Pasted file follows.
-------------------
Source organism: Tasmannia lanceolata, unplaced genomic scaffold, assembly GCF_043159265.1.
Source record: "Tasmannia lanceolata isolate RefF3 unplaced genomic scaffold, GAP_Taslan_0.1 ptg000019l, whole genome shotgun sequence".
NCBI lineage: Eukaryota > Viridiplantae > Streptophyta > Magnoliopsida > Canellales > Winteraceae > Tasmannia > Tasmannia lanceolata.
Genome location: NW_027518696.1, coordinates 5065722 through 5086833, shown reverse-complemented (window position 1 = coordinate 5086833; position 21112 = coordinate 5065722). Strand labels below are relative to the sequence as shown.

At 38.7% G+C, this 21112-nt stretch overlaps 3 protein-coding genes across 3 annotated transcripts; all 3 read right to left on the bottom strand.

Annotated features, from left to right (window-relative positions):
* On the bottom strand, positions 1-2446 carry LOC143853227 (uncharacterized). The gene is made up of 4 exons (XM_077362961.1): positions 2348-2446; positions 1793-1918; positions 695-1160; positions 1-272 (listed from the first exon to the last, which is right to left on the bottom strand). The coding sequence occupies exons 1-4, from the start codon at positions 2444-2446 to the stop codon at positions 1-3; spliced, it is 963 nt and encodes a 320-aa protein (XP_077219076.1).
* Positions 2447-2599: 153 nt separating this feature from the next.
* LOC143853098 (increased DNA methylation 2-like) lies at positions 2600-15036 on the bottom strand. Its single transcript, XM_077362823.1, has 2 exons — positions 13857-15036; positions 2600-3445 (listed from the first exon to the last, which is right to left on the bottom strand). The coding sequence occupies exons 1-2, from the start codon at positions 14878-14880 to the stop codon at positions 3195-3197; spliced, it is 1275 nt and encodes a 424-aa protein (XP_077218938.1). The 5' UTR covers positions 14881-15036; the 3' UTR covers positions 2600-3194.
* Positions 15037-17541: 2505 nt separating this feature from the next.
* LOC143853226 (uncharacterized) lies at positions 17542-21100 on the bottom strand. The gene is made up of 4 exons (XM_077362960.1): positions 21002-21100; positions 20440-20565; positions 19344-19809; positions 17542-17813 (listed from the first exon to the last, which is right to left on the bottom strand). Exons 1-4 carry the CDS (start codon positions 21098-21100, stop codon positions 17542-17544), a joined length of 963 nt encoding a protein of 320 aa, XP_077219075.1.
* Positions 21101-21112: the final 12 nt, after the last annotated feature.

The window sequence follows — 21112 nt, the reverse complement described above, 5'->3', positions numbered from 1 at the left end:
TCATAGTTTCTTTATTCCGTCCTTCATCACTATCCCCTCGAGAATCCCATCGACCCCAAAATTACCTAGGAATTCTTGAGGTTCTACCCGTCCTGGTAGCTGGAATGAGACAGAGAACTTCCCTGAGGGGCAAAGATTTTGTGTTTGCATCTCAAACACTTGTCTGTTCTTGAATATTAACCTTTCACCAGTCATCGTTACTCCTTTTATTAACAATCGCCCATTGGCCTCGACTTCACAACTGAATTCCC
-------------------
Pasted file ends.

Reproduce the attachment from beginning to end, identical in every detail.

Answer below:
Source organism: Tasmannia lanceolata, unplaced genomic scaffold, assembly GCF_043159265.1.
Source record: "Tasmannia lanceolata isolate RefF3 unplaced genomic scaffold, GAP_Taslan_0.1 ptg000019l, whole genome shotgun sequence".
NCBI lineage: Eukaryota > Viridiplantae > Streptophyta > Magnoliopsida > Canellales > Winteraceae > Tasmannia > Tasmannia lanceolata.
Genome location: NW_027518696.1, coordinates 5065722 through 5086833, shown reverse-complemented (window position 1 = coordinate 5086833; position 21112 = coordinate 5065722). Strand labels below are relative to the sequence as shown.

At 38.7% G+C, this 21112-nt stretch overlaps 3 protein-coding genes across 3 annotated transcripts; all 3 read right to left on the bottom strand.

Annotated features, from left to right (window-relative positions):
* On the bottom strand, positions 1-2446 carry LOC143853227 (uncharacterized). The gene is made up of 4 exons (XM_077362961.1): positions 2348-2446; positions 1793-1918; positions 695-1160; positions 1-272 (listed from the first exon to the last, which is right to left on the bottom strand). The coding sequence occupies exons 1-4, from the start codon at positions 2444-2446 to the stop codon at positions 1-3; spliced, it is 963 nt and encodes a 320-aa protein (XP_077219076.1).
* Positions 2447-2599: 153 nt separating this feature from the next.
* LOC143853098 (increased DNA methylation 2-like) lies at positions 2600-15036 on the bottom strand. Its single transcript, XM_077362823.1, has 2 exons — positions 13857-15036; positions 2600-3445 (listed from the first exon to the last, which is right to left on the bottom strand). The coding sequence occupies exons 1-2, from the start codon at positions 14878-14880 to the stop codon at positions 3195-3197; spliced, it is 1275 nt and encodes a 424-aa protein (XP_077218938.1). The 5' UTR covers positions 14881-15036; the 3' UTR covers positions 2600-3194.
* Positions 15037-17541: 2505 nt separating this feature from the next.
* LOC143853226 (uncharacterized) lies at positions 17542-21100 on the bottom strand. The gene is made up of 4 exons (XM_077362960.1): positions 21002-21100; positions 20440-20565; positions 19344-19809; positions 17542-17813 (listed from the first exon to the last, which is right to left on the bottom strand). Exons 1-4 carry the CDS (start codon positions 21098-21100, stop codon positions 17542-17544), a joined length of 963 nt encoding a protein of 320 aa, XP_077219075.1.
* Positions 21101-21112: the final 12 nt, after the last annotated feature.

The window sequence follows — 21112 nt, the reverse complement described above, 5'->3', positions numbered from 1 at the left end:
TCATAGTTTCTTTATTCCGTCCTTCATCACTATCCCCTCGAGAATCCCATCGACCCCAAAATTACCTAGGAATTCTTGAGGTTCTACCCGTCCTGGTAGCTGGAATGAGACAGAGAACTTCCCTGAGGGGCAAAGATTTTGTGTTTGCATCTCAAACACTTGTCTGTTCTTGAATATTAACCTTTCACCAGTCATCGTTACTCCTTTTATTAACAATCGCCCATTGGCCTCGACTTCACAACTGAATTCCC